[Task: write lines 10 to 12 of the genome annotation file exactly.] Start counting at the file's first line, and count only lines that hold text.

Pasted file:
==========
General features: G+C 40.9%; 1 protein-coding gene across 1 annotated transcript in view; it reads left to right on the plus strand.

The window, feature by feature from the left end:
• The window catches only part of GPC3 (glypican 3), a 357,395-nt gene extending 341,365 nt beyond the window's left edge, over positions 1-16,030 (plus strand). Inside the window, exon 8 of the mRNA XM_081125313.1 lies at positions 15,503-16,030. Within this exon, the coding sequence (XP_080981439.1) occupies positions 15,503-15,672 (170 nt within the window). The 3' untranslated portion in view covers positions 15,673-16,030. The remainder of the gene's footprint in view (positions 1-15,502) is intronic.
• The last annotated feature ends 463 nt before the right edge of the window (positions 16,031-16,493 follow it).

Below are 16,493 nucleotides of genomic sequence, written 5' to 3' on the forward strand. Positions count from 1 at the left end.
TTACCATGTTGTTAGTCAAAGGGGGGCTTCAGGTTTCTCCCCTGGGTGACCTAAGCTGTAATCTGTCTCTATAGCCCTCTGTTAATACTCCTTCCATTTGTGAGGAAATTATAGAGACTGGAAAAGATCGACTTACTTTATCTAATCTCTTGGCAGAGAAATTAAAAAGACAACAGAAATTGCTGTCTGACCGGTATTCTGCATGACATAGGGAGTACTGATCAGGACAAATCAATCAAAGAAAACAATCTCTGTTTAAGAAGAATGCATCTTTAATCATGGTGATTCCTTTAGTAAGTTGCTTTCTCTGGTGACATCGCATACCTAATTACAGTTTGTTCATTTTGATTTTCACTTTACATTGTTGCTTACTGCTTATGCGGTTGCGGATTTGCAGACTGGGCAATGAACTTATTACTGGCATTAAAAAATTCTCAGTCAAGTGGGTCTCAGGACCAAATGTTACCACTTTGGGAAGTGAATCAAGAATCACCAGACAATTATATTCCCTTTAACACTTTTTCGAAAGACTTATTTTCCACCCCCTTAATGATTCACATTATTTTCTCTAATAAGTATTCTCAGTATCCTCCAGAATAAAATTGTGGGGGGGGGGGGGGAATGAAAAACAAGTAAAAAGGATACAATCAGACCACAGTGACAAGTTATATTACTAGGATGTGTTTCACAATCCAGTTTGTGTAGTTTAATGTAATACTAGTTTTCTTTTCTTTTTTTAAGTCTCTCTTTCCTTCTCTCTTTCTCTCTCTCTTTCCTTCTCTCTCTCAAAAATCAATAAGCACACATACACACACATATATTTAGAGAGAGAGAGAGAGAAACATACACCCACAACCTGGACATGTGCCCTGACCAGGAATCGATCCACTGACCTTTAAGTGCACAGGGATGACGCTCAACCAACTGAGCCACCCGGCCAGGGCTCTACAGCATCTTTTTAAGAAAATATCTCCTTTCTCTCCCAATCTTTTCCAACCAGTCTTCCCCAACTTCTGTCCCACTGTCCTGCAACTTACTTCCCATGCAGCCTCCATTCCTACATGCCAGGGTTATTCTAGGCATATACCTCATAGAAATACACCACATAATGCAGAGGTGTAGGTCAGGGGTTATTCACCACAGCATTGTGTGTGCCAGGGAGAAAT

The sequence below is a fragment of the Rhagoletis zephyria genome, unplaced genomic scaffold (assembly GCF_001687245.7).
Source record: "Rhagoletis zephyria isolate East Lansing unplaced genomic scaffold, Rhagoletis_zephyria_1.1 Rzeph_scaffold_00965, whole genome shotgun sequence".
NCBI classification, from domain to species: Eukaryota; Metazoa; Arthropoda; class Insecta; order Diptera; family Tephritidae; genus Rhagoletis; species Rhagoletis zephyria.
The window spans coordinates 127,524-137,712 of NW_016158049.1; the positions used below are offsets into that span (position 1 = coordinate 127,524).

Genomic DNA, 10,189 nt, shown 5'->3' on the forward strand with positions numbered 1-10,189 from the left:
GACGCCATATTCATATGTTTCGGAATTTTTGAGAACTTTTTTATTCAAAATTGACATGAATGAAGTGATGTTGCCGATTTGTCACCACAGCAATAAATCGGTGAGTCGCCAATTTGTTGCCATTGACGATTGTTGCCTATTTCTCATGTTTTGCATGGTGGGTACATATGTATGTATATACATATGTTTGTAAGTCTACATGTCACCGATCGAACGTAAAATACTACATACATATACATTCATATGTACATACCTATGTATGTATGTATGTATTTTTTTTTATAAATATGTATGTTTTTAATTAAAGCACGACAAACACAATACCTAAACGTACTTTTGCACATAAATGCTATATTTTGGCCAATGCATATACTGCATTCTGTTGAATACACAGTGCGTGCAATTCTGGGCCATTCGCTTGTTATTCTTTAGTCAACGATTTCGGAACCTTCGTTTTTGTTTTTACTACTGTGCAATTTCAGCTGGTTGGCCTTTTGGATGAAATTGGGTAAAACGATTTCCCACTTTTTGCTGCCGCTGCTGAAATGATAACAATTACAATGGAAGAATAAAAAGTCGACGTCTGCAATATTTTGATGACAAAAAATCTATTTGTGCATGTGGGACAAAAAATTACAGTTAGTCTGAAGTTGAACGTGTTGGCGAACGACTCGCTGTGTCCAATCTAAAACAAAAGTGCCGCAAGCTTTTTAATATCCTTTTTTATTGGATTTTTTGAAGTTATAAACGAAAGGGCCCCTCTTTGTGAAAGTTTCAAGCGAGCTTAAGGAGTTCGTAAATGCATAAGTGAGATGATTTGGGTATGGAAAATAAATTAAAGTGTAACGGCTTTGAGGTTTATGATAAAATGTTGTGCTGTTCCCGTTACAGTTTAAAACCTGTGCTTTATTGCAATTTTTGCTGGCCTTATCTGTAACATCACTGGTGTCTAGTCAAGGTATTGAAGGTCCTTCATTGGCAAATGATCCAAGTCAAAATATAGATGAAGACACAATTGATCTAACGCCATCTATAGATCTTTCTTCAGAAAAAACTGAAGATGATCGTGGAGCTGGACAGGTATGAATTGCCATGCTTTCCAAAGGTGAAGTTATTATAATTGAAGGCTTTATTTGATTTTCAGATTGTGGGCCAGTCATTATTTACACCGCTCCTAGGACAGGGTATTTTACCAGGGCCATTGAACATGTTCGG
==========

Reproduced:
The window spans coordinates 127,524-137,712 of NW_016158049.1; the positions used below are offsets into that span (position 1 = coordinate 127,524).

Genomic DNA, 10,189 nt, shown 5'->3' on the forward strand with positions numbered 1-10,189 from the left:
GACGCCATATTCATATGTTTCGGAATTTTTGAGAACTTTTTTATTCAAAATTGACATGAATGAAGTGATGTTGCCGATTTGTCACCACAGCAATAAATCGGTGAGTCGCCAATTTGTTGCCATTGACGATTGTTGCCTATTTCTCATGTTTTGCATGGTGGGTACATATGTATGTATATACATATGTTTGTAAGTCTACATGTCACCGATCGAACGTAAAATACTACATACATATACATTCATATGTACATACCTATGTATGTATGTATGTATTTTTTTTTATAAATATGTATGTTTTTAATTAAAGCACGACAAACACAATACCTAAACGTACTTTTGCACATAAATGCTATATTTTGGCCAATGCATATACTGCATTCTGTTGAATACACAGTGCGTGCAATTCTGGGCCATTCGCTTGTTATTCTTTAGTCAACGATTTCGGAACCTTCGTTTTTGTTTTTACTACTGTGCAATTTCAGCTGGTTGGCCTTTTGGATGAAATTGGGTAAAACGATTTCCCACTTTTTGCTGCCGCTGCTGAAATGATAACAATTACAATGGAAGAATAAAAAGTCGACGTCTGCAATATTTTGATGACAAAAAATCTATTTGTGCATGTGGGACAAAAAATTACAGTTAGTCTGAAGTTGAACGTGTTGGCGAACGACTCGCTGTGTCCAATCTAAAACAAAAGTGCCGCAAGCTTTTTAATATCCTTTTTTATTGGATTTTTTGAAGTTATAAACGAAAGGGCCCCTCTTTGTGAAAGTTTCAAGCGAGCTTAAGGAGTTCGTAAATGCATAAGTGAGATGATTTGGGTATGGAAAATAAATTAAAGTGTAACGGCTTTGAGGTTTATGATAAAATGTTGTGCTGTTCCCGTTACAGTTTAAAACCTGTGCTTTATTGCAATTTTTGCTGGCCTTATCTGTAACATCACTGGTGTCTAGTCAAGGTATTGAAGGTCCTTCATTGGCAAATGATCCAAGTCAAAATATAGATGAAGACACAATTGATCTAACGCCATCTATAGATCTTTCTTCAGAAAAAACTGAAGATGATCGTGGAGCTGGACAGGTATGAATTGCCATGCTTTCCAAAGGTGAAGTTATTATAATTGAAGGCTTTATTTGATTTTCAGATTGTGGGCCAGTCATTATTTACACCGCTCCTAGGACAGGGTATTTTACCAGGGCCATTGAACATGTTCGG